How the National Library's beloved Trove is doing now after budget lifeline

Karen Barlow
November 6 2023 - 5:30am
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After being pulled from the financial brink, the National Library of Australia's beloved free online research portal Trove is progressing towards a "full vision" while the heritage-listed lakeside Canberra building is now on a "sure footing".

The national collecting institution's annual report has revealed the update to the huge database as well as a bounce back from the hit of the "challenging time" during the earlier days of COVID-19 and while vital building works were being undertaken.

The Trove lifeline came just ahead of the May budget when the Albanese government announced a $33 million package over the next four years to keep the free digital platform going. The national library later received an additional $113.1 million over four years when the group of nine national collecting institutions got the full budget allotment of $535 million over four years, with indexed ongoing annual funding beyond that.

Director-general Marie-Louise Ayers acknowledged the library had "weathered some significant storms" and praised the years of public advocacy that led to the budget backing.

The National Library of Australia. Picture by James Croucher
The National Library of Australia. Picture by James Croucher

"We greatly appreciated the support of the Australian community, as they communicated the Library's importance to their elected representatives - democracy at work!" Dr Ayres said in the report.

With the assured funding to continue essential capital works, she stated "we are now on a sure footing to maintain our Commonwealth heritage-listed building that houses our $1.2 billion collection".

Three-and-a-half years after the 2020 Canberra hailstorm, the $14 million reparation and replacement work for the heritage copper roof, including large-scale asbestos removal, is now complete. So is the replacement of the heating, ventilation, air conditioning and fire systems. The window replacement is ongoing.

But the campaign to fund Trove, loved by researchers, historians, students and those people digging into family trees around the world, is what garnered the most public support.

It was, with its database containing more than 17 billion digitised archives, images, newspapers, official documents, manuscripts and archived websites, slated to disappear in June as its funding was running out.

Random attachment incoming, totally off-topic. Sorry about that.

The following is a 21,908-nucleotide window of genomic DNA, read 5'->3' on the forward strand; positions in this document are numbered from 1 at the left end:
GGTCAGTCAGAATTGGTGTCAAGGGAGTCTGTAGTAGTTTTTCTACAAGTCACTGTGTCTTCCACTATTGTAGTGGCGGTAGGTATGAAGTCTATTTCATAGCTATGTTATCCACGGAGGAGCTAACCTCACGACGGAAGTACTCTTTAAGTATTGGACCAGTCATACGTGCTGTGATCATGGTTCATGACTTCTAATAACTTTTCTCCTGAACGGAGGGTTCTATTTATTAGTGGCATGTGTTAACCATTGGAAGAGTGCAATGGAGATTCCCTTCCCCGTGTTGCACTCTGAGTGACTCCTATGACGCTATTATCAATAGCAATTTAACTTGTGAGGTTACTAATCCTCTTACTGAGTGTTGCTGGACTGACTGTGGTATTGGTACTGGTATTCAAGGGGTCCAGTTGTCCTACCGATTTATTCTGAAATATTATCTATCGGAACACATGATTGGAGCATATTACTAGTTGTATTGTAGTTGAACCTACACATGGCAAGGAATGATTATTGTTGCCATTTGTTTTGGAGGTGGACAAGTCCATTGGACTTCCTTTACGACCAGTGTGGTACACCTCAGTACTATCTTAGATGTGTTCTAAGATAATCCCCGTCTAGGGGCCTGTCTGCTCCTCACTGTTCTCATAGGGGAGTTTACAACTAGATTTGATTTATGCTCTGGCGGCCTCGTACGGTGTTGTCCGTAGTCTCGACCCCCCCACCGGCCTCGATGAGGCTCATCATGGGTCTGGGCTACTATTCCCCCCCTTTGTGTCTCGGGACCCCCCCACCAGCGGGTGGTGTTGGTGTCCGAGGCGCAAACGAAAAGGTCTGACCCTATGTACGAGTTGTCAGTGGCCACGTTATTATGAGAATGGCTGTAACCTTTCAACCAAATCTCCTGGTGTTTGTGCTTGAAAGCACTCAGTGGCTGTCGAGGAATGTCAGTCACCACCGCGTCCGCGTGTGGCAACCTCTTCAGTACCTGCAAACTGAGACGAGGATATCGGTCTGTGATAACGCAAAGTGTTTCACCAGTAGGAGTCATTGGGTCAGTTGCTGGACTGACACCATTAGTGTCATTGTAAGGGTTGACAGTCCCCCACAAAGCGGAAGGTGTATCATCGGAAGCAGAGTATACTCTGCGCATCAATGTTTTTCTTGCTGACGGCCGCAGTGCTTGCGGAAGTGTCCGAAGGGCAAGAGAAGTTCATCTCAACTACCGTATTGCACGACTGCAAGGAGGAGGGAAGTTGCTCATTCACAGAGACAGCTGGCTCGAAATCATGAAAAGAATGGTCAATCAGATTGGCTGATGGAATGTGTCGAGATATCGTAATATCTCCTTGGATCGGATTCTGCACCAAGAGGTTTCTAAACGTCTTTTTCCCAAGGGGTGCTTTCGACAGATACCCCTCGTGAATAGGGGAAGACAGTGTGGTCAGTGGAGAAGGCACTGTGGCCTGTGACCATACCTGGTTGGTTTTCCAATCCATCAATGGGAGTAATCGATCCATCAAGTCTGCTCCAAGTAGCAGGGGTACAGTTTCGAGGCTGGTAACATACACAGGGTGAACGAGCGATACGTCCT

The annual report said the library has had an "ambitious strategy" for Trove since October 2022 which was dependent on future investment. This included Trove being a "single and secure access point to Australia's cultural and intellectual heritage", "culture at fingertips", and a "secure digital environment, controlled by out diverse collecting institutions".

Director-general of the National Library Dr Marie-Louise Ayres. Picture by Sitthixay Ditthavong
Director-general of the National Library Dr Marie-Louise Ayres. Picture by Sitthixay Ditthavong

The commitment came in April from federal Arts Minister Tony Burke, but the annual report finds it will "not fully achieve the Trove strategy".

"However, it does allow the library to continue to stabilise and secure this essential service, enrich it with new content and incrementally progress towards the full vision," the report states.

The library said it was working on stabilising and future-proofing Trove's infrastructure while working to improve efficiency and user experience.

With the support of Trove partners, more than 366,430 pages of new content were added this year, mostly newspaper pages.

The library also removed fees for content contributors in July, which assisted community, volunteer-led organisations.

The annual report said the library's website and Trove attracted a combined 21.7 million sessions, 12.9 million just for Trove.

There are now 17 billion online library resources available. 27.1 newspaper pages available online and 466.6 million lines of text corrected.

Onsite visitation to the National Library also appears to have returned to pre-pandemic levels.

There were 399,045 onsite visitors. That is a 98 per cent increase in onsite visits compared to 2021-22 results.

Reading room visitation reached 184,097, a 105 per cent increase on the previous year. There was also a 38 per cent rise in new reader registrations.

The annual report shows the library recorded a surplus of $11.5 million for the 2022-23 financial year, a figure down on the 2021-22 $14.1 million surplus. The surplus was mostly an upward re-evaluation of the collection assets.

Chair Brett Mason said there was now confidence at the library, "about our ability to deliver our long-term vision", while philanthropy was now expected to "take our core work to new levels".

Essential capital works at the National Library are expected to continue until 2025.

Karen Barlow

Karen Barlow

Chief Political Correspondent

Karen Barlow is ACM's Chief Political Correspondent. Working in the federal press gallery, she investigates and writes about federal politics and government. She has an interest in integrity, leadership and social equity. She has covered two Olympics and been to Antarctica twice. Contact her on

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